In the Matter of the Arbitration
of a Dispute Between
SHEET METAL WORKERS' INTERNATIONAL
ASSOCIATION, AFL-CIO, LOCAL NO. 565
BADGER SHEET METAL WORKS, INC.
Mr. Paul Lund, Business Manager and Secretary-Treasurer, appearing on behalf of the Union.
Michael, Best & Friedrich, Attorneys at Law, by Mr. Jonathan O. Levine, appearing on behalf of the Company.
Sheet Metal Workers' International Association, AFL-CIO, Local No. 565, herein the Union, and Badger Sheet Metal Works, Inc., herein the Company, agreed to have the undersigned arbitrate a dispute under the final and binding arbitration provisions of the parties' collective bargaining agreement. Pursuant thereto, the Wisconsin Employment Relations Commission appointed the undersigned as arbitrator to hear and decide the dispute specified below. A hearing was held on January 30, 1990 at Green Bay, Wisconsin. A transcript was issued on February 14, 1990. The parties completed their briefing schedule on March 22, 1990.
After considering the entire record, I issue the following decision and Award.
The parties stipulated to the following issues:
1. Did the Company violate the 1986 collective bargaining agreement (1) when it denied the grievants vacation pay for time worked between their September 1988 anniversary dates and their date of separation on August 25, 1989?
2. If so, what shall the remedy be?
In addition, the Company raised the following procedural issue:
1. Should the grievances be denied because neither of the grievants complied with Article IX, Step 1 of the grievance and arbitration procedure?
Greg Kane, hereinafter referred to as grievant Kane, was hired by the Company on September 21, 1982. On September 21, 1983, he became "eligible" for one week of vacation under Article VIII of the agreement. On each anniversary date thereafter, he became eligible for two weeks vacation. September 21, 1988 was no exception, though grievant Kane did not use his full two weeks, earned from September 21, 1987 to September 21, 1988, before leaving the Company.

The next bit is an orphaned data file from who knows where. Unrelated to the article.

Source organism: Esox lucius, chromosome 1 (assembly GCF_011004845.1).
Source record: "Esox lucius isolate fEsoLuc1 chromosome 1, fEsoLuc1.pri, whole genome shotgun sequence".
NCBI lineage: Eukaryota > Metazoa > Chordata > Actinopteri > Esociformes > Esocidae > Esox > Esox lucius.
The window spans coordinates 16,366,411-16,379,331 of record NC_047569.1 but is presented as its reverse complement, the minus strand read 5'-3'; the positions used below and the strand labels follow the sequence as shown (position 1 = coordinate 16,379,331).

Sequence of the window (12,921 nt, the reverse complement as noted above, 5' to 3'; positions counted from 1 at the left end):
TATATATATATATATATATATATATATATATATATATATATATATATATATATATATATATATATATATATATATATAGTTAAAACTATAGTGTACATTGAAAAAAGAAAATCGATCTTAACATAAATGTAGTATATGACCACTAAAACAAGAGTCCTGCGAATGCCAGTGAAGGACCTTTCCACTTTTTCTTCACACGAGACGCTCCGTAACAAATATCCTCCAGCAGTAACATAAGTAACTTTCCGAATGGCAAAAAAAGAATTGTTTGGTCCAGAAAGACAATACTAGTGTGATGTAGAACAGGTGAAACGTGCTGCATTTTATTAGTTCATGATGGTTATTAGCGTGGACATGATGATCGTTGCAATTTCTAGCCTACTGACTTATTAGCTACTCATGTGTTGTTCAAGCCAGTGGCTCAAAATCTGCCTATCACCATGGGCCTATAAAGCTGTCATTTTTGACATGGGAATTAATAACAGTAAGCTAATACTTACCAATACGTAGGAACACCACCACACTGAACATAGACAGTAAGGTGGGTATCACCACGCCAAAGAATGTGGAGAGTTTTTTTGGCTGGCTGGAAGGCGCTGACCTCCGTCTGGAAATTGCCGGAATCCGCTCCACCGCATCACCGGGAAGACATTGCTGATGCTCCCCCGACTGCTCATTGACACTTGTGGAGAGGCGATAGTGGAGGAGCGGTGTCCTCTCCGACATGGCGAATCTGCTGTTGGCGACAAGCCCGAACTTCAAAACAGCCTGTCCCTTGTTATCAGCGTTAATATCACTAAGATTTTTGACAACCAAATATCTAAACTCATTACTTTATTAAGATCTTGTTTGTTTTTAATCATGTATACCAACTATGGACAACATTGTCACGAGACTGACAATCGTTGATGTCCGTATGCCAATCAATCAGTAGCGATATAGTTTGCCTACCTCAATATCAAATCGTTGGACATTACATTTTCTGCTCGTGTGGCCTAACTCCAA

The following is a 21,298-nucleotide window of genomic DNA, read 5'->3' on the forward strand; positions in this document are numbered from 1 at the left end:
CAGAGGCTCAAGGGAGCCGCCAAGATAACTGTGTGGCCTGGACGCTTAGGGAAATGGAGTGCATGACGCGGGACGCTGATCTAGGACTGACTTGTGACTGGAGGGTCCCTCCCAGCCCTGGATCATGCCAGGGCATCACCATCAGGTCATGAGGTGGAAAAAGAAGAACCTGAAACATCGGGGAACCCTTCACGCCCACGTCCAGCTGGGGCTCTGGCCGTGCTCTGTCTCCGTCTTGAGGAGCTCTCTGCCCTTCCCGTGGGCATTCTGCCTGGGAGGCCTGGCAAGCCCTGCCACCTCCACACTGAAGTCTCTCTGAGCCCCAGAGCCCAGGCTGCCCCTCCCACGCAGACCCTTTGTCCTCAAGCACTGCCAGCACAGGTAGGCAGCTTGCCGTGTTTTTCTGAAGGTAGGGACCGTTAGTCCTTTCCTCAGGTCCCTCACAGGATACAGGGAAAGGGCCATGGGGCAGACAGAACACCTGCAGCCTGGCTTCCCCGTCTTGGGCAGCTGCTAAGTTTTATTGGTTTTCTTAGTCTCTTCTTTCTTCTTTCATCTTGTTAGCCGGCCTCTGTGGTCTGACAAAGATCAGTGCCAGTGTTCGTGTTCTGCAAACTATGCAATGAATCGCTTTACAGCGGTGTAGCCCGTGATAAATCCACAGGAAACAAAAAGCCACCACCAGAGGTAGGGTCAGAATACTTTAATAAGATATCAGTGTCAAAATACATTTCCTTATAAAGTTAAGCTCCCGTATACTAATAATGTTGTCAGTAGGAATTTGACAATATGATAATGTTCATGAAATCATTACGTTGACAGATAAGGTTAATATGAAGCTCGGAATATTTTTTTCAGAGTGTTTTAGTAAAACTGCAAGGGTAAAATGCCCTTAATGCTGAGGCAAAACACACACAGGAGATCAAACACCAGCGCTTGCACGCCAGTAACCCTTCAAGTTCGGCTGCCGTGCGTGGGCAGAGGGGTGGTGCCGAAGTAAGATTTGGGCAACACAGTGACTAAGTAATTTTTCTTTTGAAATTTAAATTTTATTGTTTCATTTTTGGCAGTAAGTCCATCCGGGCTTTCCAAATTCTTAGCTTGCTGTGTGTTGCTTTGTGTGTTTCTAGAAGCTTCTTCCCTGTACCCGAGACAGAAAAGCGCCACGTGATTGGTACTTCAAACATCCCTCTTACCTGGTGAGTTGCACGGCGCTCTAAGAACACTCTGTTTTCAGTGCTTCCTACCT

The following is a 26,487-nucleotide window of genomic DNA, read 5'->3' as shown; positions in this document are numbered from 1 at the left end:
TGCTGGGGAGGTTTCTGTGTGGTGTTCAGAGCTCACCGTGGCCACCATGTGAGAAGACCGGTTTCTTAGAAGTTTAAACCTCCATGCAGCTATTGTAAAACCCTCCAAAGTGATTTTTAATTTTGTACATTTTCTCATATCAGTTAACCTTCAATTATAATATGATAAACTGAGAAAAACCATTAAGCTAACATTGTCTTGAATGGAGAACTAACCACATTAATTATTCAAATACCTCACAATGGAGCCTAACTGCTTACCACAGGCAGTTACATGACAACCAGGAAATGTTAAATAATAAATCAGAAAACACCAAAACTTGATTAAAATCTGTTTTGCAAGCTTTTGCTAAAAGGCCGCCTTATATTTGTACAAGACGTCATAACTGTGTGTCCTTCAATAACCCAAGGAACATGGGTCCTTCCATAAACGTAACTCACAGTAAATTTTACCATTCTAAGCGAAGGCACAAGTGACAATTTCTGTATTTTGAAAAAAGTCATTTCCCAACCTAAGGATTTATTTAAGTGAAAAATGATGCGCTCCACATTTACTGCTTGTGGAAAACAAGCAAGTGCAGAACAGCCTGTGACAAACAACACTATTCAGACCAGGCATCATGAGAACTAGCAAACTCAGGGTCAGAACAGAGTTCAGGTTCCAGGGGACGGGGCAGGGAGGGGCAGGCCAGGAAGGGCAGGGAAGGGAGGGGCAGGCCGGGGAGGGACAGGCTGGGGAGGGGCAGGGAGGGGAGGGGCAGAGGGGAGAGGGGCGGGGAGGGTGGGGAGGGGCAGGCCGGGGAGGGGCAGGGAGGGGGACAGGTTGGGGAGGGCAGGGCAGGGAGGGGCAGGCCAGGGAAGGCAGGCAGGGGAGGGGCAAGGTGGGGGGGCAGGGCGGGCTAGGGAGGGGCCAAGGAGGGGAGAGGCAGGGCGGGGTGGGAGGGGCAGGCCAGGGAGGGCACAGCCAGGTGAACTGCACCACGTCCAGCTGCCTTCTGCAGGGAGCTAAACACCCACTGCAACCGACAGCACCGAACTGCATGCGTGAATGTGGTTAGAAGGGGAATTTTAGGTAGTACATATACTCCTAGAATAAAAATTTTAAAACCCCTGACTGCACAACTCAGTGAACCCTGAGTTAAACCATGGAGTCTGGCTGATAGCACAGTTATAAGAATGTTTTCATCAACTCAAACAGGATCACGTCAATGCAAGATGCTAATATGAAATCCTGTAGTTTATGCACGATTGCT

On August 25, 1989, grievant Kane informed shop foreman Claude DeNamur that he was quitting. DeNamur told him that he didn't want to have anything to do with it and that he should see Greg DeCaster, the Company's President. DeCaster met with grievant Kane and told him that he should speak with JoAnn Fisher, the Company's bookkeeper and Vice-President, concerning his insurance and any unused vacation left from the previous (1987-1988) anniversary year. Fisher told grievant Kane that he would be paid for unused vacation days but that he was not entitled to any vacation pay for time worked since September 21, 1988. Grievant Kane then left the premises without asking why and without talking to anyone else.
Quin Oshefsky, hereinafter referred to as grievant Oshefsky, was hired by the Company on September 24, 1983. On September 24, 1984, he became "eligible" for one week of vacation pursuant to Article VIII. On each anniversary date thereafter, he became eligible for two weeks vacation. On September 24, 1988, grievant Oshefsky again became "eligible" for and later took two weeks vacation.
Grievant Oshefsky quit his job with the Company on August 25, 1989. After finishing some morning work at Proctor & Gamble, he went to the Company and mentioned to DeNamur in passing that he was quitting. He then told Fisher that he was quitting and wanted to offset insurance premiums with any remaining vacation. Fisher told grievant Oshefsky to speak with DeCaster.
Grievant Oshefsky called DeCaster later that morning. DeCaster told grievant Oshefsky that he was not entitled to vacation pay and later sent him a letter dated August 25, 1989 confirming the denial of pro rata vacation pay because "you did not reach your anniversary date of September 24."
The grievants filed grievances on September 13, 1989. The grievances alleged a "violation of Article VIII - Vacations - Section 1. The Company has denied me vacation pay for time earned since my 1988 anniversary date." For relief the grievants asked "that the Company pay me for the vacation time I have earned between my 1988 anniversary date and the date I left employment."
DeCaster denied the grievances stating that both grievants used or were paid for the two week vacation they became "eligible" for on their anniversary dates in September, 1988 and were not entitled to anymore vacation until their September, 1989 anniversary dates.
DeCaster discussed the grievances with Union Business Manager Paul Lund on September 29, 1989. By letter dated October 3, 1989, the Company denied the grievances at Step 2 as follows: